AISLE SAY San Francisco

THE RIVALS

by Richard Brinsley Sheridan
Directed by Lillian Groag
Presented by American Conservatory Theater
Geary Theater
415 Geary St. at Mason, San Francisco / (415) 749-2228

Reviewed by Judy Richter

It's hard to dispel notions of romantic love. You'd think that after so many centuries of civilization, people would realize that it takes more than attraction and sighs to sustain a healthy, long-lasting relationship. Richard Brinsley Sheridan's 1775 "The Rivals," being staged by American Conservatory Theater, is an example of how little many of us have learned over the centuries.

Set in Bath, England, the play focuses on young lovers, most notably Captain Jack Absolute (Anthony Fusco), who loves the wealthy Lydia Languish (Reną© Augesen), and Lydia's cousin Julia (Stacy Ross), who loves Jack's friend Faulkland (Gregory Wallace). Two other men -- country bumpkin Bob Acres (Dan Hiatt) and Irishman Sir Lucius O'Trigger (Andy Murray) -- also pine for Lydia, making them rivals to Jack. Jack also is a rival to himself, for he has courted Lydia in the guise of Ensign Beverly, a virtuous but impoverished soldier. Lydia is taken by the idea of such a man who would love her even though she would lose her fortune by marrying him. Mistaken identities abound, creating humor.

Jack and Julia are eminently sensible, but not anyone else. The emotional Faulkland frets constantly about whether Julia loves him, interpreting her every action as an indication that she doesn't. Joining the list of well-meaning but somewhat delusional characters are Lydia's aunt, Mrs. Malaprop (Jill Tanner), who fancies herself an intellectual but whose misuse of the English vocabulary is so extensive that such mistakes such as "he is the very pineapple of politeness" and "like an allegory on the Nile" are known as malapropisms. Jack's father, Sir Anthony Absolute (Charles Dean), thinks he's a caring father, but his actions speak otherwise.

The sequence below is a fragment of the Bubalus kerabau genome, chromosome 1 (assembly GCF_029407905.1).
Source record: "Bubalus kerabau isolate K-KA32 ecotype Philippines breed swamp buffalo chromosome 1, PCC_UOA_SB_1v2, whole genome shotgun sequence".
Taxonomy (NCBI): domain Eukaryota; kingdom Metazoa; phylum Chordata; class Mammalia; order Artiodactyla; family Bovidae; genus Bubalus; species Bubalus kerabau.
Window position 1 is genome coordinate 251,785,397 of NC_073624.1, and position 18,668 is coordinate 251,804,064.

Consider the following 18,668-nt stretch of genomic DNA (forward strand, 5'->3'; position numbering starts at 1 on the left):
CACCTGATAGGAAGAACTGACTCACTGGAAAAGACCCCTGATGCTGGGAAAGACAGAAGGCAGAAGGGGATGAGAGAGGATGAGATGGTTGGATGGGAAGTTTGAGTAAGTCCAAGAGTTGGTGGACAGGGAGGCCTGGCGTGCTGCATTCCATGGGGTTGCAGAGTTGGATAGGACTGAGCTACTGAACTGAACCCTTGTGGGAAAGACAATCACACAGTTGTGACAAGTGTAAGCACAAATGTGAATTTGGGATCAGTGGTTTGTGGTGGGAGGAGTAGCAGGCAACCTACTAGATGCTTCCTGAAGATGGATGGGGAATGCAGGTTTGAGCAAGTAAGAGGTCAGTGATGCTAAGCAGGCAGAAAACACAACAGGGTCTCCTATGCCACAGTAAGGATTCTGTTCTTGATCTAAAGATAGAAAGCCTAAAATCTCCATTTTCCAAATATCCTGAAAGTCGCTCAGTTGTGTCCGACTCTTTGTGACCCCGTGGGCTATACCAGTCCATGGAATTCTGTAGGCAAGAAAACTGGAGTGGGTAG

Director Lillian Groag emphasizes the artifices that Sheridan so thoroughly reveals, and she has a superb cast to work with. All of the actors have the comic skills to expose their characters' pretensions and silliness by allowing the characters to take themselves seriously without directly becoming silly themselves. Dan Hiatt, one of the Bay Area's most skilled physical comic actors, is especially hilarious when Bob Acres changes from his rough-hewn country apparel to a foppish pink outfit that he thinks is the height of fashion.

Costume designer Beaver Bauer abets the characters' comic aspects with such outfits as well as Mrs. Malaprop's colorful but outlandish gowns, topped by a reddish wig with waggling butterflies (hair and makeup by Jeanna Hurd). Donald Eastman's set design is both simple and ingenious, featuring two facing crescents of townhouses with an obelisk with the name Sheridan upstage center. Facilitating quick scene changes, the downstage sections of the crescents swing open, and short platforms slide in to become rooms in various houses. Nancy Schertler's lighting and Jack Rodriguez's sound, featuring appropriate music (a feature of Groag-directed plays), add to the overall high quality of this delightful production.

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